With the lack of any further relationships between the hospital and the physician, the physician began to ask the next question, "Why do I need the hospital?" The answer was a resounding "I don't!" Since the physician no longer needs the hospital and they need more money due to the clamps of the insurers, the physicians now say that if you, the hospital, want me to serve on committees, join the political structure of the hospital or take call then I want to be paid for these services to you. The hospitals are stuck. They are mandated by law to provide on call physicians and to do quality oversight. Hospitals can not do these things, only physicians can and they are not legally required to do the work. Hospitals therefore are now paying up to $1500 per day for taking call plus giving the physician Medicare plus 20% for caring for the uninsured or Medicaid patient. This has now become the number one problem for hospital administrators. Many physicians are now also being paid for committee work and taking medical staff leadership roles.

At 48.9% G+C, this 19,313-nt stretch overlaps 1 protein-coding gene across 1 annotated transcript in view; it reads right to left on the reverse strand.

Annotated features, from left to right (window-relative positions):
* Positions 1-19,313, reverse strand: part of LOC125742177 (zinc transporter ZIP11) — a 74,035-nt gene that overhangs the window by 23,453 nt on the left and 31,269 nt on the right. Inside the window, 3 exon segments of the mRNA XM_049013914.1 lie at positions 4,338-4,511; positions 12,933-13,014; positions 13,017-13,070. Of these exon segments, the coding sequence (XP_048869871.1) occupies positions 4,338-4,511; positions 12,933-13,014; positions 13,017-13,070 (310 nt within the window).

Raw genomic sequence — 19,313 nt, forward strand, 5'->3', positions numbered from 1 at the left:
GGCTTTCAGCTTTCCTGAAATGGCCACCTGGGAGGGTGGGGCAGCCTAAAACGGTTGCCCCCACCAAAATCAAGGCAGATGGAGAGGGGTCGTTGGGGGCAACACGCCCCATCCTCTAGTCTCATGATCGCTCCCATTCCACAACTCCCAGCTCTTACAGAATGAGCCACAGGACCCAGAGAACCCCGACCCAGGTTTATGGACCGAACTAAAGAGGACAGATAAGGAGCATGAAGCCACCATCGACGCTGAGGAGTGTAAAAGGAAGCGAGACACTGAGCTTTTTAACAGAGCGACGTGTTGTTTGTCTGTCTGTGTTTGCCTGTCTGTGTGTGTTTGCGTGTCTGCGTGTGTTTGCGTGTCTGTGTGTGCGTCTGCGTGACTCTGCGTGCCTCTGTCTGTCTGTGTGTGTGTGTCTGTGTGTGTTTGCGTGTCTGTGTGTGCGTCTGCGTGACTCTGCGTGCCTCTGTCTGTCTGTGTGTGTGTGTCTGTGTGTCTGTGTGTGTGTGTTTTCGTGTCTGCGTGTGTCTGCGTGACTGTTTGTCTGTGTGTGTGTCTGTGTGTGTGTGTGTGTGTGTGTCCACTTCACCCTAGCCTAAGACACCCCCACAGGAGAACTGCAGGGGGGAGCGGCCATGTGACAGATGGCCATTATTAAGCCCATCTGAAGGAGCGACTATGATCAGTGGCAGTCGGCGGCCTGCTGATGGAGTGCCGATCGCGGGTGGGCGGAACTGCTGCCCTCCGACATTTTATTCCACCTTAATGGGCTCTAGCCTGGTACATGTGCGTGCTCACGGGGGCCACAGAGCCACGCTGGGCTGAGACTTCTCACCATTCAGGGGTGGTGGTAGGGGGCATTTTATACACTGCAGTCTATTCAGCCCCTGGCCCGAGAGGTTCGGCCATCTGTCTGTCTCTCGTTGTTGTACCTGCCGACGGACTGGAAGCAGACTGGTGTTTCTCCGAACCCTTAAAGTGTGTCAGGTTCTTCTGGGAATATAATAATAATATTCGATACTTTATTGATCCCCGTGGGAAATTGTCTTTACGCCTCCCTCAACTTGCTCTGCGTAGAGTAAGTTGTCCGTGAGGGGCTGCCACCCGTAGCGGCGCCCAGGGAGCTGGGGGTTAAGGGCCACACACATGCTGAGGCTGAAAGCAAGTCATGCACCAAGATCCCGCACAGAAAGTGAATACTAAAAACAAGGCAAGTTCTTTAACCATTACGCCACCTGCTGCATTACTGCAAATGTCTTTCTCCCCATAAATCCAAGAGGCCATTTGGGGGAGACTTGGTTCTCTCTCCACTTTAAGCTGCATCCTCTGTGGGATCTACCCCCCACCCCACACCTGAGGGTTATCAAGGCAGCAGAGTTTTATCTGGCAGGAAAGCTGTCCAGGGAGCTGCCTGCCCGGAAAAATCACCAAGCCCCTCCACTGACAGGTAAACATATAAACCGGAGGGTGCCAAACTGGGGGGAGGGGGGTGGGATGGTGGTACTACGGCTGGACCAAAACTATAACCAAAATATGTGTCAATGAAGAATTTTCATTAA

A new and potentially greater problem for the hospital CEO is the physician taking away from their bottom line. The most promising new venue for physician money making is now the technical fee the hospital gets for outpatient services. Even with Medicare starting to pay less for outpatient services than for the same service at the hospital, it is still money above the line. Let's look first at the medical oncologist. Traditionally, the oncologist had his patient come into the hospital for chemotherapy treatments. The hospital would make money on the admission and the drugs. The drugs changed and became safer and easier to give. The medical oncologists said we will give the drugs in our offices and they set up their own infusion centers. This became a major money maker for the medical oncologist but the government and insurers saw what was happening. They said we will reduce the reimbursement for the drugs and giving the drugs. The oncologists threatened to stop giving the drugs in their comfortable outpatient centers and bring those patients back to the cold hospital. The insurers backed partially down.